Critical flux concept – Strong form and weak form critical fluxes

No particles deposit at sub-critical flux by definition. However, this does not necessarily mean membrane surface is perfectly clean. In the very early stage of filtration, some particles/macromolecules can adsorb on membrane surface due to electrostatic interaction, van der Waals force, etc., if feed water contains complex mixture of particles and macromolecules. Once the membrane surface is coated, further adsorption may not occur as long as the operating flux is below the critical level. Under this condition, membrane permeability would be somewhat lower than clean membrane’s.

The critical flux obtained with initial fouling is defined as “weak form” critical flux, which contrasts to the “strong form” critical flux without any membrane foulant (Field, 1995).

True critical flux rarely exists in practical filtration whether it is strong form or weak form because feed water contains various foulants that can interact with membrane surface even before water permeation begins. For instance, the mixed liquor of MBR contains various macromolecules with various charges, functional groups, sizes, etc., which can interact with membrane surface as soon as the mixed liquor contacts with membrane. In addition, macromolecules with very low back transport velocity continue to deposit at any flux condition (Zhang, 2006). As a result, true critical flux does not exist in MBR whether it is a strong form or a weak form as discussed here. The term, “Sustainable flux”, is often used instead of critical flux to indicate the flux that can last considerable amount of time without causing excessive membrane fouling (Fane, 2002).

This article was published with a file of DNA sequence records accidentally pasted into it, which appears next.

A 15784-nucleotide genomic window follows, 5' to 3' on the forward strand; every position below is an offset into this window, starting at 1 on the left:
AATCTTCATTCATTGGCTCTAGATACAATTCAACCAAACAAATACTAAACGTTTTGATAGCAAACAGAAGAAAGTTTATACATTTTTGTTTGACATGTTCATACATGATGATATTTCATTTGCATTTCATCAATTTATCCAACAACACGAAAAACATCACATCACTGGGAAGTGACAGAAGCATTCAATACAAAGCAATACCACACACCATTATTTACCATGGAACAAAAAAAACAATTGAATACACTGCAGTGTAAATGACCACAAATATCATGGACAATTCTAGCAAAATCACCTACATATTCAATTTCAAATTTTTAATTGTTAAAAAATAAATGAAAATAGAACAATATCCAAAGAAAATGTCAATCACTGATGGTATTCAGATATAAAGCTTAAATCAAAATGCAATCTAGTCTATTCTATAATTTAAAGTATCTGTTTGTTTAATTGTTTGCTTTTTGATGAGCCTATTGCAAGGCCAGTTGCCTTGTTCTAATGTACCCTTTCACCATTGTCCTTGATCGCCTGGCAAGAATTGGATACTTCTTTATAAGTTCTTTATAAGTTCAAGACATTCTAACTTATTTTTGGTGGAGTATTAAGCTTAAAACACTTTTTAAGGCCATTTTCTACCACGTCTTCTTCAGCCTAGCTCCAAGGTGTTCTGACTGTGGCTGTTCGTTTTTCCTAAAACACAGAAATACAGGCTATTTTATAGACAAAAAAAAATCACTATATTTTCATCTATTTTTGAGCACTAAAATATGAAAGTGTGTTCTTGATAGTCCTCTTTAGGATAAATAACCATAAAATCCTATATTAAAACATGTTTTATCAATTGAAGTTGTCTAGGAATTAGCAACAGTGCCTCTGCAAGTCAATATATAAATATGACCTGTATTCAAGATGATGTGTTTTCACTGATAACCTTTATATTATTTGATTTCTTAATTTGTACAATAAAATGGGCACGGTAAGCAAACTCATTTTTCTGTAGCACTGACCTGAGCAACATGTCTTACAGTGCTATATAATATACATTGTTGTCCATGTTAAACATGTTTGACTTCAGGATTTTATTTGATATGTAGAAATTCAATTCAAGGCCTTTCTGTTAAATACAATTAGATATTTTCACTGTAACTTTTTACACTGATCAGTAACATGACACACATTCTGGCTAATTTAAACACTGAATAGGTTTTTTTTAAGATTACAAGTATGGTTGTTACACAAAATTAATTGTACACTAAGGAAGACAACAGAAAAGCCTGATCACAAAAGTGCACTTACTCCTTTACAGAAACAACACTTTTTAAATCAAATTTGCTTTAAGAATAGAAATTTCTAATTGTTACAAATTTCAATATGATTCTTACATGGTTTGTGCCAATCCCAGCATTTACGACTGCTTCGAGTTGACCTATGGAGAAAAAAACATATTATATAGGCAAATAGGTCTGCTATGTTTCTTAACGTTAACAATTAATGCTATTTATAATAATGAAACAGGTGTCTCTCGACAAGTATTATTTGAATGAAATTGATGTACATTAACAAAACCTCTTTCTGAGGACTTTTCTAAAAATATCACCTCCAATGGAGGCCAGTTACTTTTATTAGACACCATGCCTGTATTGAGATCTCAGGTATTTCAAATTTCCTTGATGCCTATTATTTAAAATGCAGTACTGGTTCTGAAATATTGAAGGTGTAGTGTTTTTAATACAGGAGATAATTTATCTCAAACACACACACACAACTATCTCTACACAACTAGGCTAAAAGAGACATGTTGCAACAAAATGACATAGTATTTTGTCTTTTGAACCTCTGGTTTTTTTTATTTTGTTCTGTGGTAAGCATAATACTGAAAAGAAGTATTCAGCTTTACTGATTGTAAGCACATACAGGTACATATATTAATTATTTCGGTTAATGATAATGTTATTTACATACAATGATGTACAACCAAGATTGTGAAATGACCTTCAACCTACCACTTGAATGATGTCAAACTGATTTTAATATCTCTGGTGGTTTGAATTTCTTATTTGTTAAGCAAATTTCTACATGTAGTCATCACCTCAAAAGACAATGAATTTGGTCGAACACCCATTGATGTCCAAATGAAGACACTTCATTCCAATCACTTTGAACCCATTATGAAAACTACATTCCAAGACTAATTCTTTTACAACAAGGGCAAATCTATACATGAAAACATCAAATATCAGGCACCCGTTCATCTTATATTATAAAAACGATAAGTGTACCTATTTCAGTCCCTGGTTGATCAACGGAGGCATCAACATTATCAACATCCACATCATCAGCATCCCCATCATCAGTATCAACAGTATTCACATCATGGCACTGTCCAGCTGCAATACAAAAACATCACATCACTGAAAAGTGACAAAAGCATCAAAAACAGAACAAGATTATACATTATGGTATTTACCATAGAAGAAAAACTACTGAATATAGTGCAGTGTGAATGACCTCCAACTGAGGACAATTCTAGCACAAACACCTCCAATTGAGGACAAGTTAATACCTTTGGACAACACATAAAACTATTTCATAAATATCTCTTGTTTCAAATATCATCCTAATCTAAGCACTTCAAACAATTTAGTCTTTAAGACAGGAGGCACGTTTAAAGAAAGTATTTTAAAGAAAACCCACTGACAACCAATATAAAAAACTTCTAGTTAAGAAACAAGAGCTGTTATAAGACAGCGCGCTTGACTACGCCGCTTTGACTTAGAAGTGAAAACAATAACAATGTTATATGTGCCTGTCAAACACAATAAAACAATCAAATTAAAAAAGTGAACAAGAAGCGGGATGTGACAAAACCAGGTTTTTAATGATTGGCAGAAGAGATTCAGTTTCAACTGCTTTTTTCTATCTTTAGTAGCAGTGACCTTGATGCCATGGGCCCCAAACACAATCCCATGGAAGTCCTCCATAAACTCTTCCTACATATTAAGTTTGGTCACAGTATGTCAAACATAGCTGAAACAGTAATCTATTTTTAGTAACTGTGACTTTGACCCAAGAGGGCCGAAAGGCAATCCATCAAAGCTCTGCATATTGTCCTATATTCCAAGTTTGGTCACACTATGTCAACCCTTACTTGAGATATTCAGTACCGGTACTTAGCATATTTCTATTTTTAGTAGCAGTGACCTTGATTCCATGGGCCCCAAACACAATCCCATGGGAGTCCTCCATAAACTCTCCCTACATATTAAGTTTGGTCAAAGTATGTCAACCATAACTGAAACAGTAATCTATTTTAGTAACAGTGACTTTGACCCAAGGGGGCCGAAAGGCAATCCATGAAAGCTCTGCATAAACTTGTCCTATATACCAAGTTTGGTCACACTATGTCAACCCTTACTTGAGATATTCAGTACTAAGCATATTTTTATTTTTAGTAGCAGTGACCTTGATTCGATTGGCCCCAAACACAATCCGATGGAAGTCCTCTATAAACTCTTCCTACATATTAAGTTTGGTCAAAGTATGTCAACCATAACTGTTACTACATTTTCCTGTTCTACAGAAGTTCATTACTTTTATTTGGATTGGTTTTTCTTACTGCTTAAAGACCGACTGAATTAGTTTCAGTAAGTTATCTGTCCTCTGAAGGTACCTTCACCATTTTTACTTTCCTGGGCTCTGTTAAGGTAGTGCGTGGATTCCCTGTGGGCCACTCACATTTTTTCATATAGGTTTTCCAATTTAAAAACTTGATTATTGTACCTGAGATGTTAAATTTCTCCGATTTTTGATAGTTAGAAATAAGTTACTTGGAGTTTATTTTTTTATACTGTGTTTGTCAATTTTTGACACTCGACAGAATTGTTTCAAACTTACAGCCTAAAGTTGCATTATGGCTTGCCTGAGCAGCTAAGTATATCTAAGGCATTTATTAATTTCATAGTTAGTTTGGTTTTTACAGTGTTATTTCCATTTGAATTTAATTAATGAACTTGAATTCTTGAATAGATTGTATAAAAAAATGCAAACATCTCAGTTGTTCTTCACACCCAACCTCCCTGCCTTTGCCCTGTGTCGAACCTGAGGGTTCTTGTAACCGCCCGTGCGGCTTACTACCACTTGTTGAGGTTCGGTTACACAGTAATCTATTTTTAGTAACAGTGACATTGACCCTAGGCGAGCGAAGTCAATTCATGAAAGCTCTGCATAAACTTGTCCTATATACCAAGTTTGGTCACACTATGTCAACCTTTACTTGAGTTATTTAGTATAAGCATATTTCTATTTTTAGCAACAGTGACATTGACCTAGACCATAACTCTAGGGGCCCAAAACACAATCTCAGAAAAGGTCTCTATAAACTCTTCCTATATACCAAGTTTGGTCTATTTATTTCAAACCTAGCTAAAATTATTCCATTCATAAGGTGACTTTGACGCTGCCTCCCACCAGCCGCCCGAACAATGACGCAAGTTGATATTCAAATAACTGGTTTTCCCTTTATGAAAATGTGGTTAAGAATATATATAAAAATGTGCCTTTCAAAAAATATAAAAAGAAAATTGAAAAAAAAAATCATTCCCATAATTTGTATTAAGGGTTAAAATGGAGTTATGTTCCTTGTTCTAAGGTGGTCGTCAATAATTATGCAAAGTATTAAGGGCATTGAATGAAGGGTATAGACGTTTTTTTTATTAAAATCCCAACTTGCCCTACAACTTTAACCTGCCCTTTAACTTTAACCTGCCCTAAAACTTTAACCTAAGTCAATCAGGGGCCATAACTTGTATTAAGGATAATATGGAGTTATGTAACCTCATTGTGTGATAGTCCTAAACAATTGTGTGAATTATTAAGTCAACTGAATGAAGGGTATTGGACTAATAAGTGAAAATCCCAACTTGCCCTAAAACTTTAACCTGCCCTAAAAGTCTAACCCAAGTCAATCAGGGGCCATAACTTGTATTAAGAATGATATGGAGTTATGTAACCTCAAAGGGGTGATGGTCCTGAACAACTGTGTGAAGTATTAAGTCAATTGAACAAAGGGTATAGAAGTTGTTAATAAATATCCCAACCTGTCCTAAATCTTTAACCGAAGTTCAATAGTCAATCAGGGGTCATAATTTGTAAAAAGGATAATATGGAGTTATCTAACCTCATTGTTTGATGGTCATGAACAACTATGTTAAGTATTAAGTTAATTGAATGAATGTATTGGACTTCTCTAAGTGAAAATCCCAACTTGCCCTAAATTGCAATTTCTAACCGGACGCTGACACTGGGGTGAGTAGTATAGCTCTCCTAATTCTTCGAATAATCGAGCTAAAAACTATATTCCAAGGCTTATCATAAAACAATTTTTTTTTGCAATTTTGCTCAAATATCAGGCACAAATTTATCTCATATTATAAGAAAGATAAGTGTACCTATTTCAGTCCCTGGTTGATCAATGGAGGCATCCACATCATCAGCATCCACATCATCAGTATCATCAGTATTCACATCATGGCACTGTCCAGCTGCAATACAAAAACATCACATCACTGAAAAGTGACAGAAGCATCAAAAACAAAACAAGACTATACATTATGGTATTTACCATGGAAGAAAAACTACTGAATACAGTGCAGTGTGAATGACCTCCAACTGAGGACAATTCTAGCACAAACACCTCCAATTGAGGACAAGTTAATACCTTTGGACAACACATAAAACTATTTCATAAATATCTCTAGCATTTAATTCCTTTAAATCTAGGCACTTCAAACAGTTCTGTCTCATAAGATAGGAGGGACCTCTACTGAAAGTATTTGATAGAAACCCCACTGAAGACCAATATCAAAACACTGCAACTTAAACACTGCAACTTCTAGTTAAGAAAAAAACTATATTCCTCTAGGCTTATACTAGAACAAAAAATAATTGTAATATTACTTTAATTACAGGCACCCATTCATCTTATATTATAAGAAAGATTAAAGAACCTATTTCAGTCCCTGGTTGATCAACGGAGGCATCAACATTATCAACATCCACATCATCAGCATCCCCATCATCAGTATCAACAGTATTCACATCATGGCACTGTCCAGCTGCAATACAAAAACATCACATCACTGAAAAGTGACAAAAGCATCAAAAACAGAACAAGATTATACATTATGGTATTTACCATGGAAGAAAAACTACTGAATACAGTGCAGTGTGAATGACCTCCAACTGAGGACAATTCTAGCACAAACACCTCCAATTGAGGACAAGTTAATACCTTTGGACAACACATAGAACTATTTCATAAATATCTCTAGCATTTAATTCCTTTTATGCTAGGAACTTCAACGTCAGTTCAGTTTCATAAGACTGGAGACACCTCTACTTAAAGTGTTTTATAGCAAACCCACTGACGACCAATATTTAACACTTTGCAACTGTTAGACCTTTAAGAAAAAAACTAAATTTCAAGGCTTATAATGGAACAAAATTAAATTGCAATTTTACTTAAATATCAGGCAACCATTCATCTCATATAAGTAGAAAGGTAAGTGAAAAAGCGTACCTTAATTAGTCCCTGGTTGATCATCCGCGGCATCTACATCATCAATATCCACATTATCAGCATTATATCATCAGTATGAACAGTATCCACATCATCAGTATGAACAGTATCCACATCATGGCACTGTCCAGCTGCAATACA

© Seong Hoon Yoon